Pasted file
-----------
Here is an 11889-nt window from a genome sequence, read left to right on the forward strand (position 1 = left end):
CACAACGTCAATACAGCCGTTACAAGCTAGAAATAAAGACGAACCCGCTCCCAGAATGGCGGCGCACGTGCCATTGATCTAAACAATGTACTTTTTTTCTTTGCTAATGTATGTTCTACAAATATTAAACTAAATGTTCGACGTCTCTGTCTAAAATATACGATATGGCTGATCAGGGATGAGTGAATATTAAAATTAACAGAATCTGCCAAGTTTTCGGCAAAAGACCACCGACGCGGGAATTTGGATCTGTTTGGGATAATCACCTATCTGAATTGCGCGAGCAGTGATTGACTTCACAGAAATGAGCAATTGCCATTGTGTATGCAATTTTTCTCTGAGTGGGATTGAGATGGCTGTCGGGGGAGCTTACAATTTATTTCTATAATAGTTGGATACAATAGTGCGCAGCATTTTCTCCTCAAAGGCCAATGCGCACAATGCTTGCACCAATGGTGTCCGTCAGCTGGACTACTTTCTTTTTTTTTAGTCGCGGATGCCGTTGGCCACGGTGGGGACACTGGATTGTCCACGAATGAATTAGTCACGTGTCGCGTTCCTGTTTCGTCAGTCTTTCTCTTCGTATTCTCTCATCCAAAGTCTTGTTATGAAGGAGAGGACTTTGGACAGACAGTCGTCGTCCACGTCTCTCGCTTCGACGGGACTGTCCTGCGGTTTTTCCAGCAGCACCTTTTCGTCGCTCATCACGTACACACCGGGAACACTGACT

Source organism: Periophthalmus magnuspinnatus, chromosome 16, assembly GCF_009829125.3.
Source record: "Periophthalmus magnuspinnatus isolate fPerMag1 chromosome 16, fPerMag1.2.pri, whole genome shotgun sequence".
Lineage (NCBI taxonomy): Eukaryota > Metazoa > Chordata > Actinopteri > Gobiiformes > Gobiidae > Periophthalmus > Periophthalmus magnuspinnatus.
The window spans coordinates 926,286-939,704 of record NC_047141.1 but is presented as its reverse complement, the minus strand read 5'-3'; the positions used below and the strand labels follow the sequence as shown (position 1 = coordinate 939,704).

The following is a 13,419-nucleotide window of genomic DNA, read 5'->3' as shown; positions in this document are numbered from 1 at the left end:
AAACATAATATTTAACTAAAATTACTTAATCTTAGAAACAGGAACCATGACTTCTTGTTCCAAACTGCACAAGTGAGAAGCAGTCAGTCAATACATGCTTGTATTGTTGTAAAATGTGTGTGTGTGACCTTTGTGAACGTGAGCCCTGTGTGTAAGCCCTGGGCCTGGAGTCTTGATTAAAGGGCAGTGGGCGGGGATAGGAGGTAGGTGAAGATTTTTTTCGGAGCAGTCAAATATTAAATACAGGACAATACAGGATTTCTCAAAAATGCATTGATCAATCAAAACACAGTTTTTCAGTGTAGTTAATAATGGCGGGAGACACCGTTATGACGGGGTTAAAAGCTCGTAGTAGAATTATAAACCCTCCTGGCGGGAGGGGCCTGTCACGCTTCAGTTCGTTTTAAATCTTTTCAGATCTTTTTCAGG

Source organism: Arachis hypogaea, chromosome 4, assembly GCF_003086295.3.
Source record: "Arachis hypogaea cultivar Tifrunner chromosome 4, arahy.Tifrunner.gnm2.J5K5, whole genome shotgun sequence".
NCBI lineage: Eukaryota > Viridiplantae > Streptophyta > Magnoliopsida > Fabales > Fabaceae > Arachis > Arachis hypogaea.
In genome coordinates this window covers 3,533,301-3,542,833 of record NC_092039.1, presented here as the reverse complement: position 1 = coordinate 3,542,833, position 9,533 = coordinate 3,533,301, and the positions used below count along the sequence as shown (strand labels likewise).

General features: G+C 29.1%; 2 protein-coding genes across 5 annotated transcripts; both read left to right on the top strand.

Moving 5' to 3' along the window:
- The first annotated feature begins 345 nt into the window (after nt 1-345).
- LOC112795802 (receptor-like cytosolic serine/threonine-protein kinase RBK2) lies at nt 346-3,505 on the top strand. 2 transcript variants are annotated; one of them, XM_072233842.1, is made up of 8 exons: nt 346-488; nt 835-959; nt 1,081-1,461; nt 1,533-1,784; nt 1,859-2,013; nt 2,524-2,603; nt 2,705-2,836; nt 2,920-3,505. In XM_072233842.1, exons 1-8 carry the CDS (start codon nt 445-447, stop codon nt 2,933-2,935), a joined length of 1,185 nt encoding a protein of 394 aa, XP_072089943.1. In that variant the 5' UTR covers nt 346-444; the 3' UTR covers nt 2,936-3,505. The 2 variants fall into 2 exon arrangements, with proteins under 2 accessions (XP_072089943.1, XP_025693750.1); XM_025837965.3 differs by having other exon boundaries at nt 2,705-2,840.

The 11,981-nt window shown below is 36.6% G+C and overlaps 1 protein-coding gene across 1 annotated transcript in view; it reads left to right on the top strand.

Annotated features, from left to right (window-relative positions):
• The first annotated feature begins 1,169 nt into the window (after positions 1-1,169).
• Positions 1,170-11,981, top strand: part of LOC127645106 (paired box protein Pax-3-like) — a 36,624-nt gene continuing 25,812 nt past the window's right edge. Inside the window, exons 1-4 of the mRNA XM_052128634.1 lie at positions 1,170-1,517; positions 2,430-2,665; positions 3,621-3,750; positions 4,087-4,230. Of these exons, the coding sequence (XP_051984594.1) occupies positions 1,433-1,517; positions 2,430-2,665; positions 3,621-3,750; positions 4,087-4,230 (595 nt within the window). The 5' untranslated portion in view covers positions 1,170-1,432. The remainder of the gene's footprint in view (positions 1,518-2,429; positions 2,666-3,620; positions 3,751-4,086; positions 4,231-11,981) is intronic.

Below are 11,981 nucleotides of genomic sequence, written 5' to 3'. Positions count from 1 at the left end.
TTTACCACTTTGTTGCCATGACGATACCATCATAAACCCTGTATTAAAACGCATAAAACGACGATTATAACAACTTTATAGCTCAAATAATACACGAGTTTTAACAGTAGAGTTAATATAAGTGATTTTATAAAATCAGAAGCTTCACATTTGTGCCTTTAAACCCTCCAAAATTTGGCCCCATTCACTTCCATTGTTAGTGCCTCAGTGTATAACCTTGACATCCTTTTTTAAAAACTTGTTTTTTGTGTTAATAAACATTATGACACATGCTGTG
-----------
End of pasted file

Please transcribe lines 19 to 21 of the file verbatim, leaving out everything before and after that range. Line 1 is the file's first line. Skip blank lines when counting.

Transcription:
• The first annotated feature begins 1,169 nt into the window (after positions 1-1,169).
• Positions 1,170-11,981, top strand: part of LOC127645106 (paired box protein Pax-3-like) — a 36,624-nt gene continuing 25,812 nt past the window's right edge. Inside the window, exons 1-4 of the mRNA XM_052128634.1 lie at positions 1,170-1,517; positions 2,430-2,665; positions 3,621-3,750; positions 4,087-4,230. Of these exons, the coding sequence (XP_051984594.1) occupies positions 1,433-1,517; positions 2,430-2,665; positions 3,621-3,750; positions 4,087-4,230 (595 nt within the window). The 5' untranslated portion in view covers positions 1,170-1,432. The remainder of the gene's footprint in view (positions 1,518-2,429; positions 2,666-3,620; positions 3,751-4,086; positions 4,231-11,981) is intronic.

Below are 11,981 nucleotides of genomic sequence, written 5' to 3'. Positions count from 1 at the left end.